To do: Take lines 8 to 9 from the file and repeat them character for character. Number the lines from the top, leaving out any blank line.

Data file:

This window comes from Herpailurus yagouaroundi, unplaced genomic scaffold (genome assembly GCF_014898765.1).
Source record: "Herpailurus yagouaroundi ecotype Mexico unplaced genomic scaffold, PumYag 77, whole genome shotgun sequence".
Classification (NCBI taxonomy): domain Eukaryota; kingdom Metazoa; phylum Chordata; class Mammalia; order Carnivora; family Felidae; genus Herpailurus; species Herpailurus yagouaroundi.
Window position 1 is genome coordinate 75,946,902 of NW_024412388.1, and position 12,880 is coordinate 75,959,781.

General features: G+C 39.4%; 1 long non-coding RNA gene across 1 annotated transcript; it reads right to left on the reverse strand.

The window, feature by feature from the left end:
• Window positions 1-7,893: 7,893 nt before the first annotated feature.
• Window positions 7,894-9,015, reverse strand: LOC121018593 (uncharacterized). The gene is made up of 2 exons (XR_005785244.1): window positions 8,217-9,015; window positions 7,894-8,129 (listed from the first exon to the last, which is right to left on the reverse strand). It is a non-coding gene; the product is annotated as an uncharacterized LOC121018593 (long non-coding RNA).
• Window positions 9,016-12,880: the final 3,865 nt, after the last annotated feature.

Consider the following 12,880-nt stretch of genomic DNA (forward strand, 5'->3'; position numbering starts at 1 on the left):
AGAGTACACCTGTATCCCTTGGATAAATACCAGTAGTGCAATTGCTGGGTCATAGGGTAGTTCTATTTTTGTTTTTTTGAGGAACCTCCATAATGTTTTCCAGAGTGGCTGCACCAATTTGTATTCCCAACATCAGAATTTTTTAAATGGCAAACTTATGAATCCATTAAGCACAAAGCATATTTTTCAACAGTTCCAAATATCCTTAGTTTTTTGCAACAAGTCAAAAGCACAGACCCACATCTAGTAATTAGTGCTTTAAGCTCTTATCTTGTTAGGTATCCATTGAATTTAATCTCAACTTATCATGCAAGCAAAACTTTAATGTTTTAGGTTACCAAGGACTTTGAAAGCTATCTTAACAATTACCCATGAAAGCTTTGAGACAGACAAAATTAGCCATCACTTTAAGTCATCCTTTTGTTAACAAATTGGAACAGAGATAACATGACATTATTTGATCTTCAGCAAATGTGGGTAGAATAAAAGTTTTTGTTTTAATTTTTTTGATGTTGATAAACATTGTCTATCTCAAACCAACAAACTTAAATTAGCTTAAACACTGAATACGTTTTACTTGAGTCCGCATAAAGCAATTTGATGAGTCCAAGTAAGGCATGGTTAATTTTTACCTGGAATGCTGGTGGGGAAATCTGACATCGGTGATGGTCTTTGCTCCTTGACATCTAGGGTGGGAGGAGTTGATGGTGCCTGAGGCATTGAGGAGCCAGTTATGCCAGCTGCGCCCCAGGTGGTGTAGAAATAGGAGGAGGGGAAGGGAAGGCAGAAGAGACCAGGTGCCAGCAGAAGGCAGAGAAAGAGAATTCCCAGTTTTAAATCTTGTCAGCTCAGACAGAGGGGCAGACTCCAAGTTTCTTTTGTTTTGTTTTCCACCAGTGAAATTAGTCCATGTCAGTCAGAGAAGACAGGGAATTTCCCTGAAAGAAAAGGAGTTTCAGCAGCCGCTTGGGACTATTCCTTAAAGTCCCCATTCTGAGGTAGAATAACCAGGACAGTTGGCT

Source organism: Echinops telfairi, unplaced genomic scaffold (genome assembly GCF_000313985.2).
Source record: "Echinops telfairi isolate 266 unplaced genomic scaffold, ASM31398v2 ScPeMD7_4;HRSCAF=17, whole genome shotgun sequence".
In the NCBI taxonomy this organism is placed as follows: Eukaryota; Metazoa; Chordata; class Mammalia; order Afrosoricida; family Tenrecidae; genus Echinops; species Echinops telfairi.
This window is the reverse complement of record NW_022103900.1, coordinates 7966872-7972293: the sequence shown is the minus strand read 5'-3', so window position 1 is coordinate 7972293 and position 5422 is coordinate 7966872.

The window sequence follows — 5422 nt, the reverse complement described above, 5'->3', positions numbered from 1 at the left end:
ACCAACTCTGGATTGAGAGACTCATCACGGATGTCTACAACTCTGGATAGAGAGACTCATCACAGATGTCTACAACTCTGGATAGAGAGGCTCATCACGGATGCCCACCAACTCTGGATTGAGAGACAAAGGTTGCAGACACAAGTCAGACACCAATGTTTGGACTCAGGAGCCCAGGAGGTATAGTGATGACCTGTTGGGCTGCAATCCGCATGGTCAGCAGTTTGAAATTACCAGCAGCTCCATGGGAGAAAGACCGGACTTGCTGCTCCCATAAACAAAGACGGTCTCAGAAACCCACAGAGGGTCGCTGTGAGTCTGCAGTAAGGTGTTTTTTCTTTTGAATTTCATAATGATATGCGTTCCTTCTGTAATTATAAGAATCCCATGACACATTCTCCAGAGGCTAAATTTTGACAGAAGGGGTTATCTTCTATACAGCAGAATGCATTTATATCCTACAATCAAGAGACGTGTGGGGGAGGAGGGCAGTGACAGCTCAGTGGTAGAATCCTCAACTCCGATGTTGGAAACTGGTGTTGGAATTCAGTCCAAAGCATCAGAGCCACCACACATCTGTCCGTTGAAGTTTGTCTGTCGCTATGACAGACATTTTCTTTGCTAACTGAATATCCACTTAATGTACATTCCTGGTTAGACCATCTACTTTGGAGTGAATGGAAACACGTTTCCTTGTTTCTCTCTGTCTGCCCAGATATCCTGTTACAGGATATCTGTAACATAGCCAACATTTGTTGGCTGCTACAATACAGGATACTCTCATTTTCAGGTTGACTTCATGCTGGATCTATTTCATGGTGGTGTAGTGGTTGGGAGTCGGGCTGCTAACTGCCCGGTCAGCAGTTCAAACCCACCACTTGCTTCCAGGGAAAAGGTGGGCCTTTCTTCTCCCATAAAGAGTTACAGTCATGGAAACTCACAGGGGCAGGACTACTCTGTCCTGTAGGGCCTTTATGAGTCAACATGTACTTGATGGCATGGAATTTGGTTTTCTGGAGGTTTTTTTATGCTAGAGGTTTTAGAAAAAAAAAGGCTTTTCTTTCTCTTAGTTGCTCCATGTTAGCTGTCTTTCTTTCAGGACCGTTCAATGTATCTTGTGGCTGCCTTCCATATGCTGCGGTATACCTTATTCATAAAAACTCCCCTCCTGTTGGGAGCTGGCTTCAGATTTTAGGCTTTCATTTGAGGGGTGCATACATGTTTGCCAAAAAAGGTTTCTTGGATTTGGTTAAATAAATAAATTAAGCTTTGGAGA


• Window positions 7,894-9,015, reverse strand: LOC121018593 (uncharacterized). The gene is made up of 2 exons (XR_005785244.1): window positions 8,217-9,015; window positions 7,894-8,129 (listed from the first exon to the last, which is right to left on the reverse strand). It is a non-coding gene; the product is annotated as an uncharacterized LOC121018593 (long non-coding RNA).
• Window positions 9,016-12,880: the final 3,865 nt, after the last annotated feature.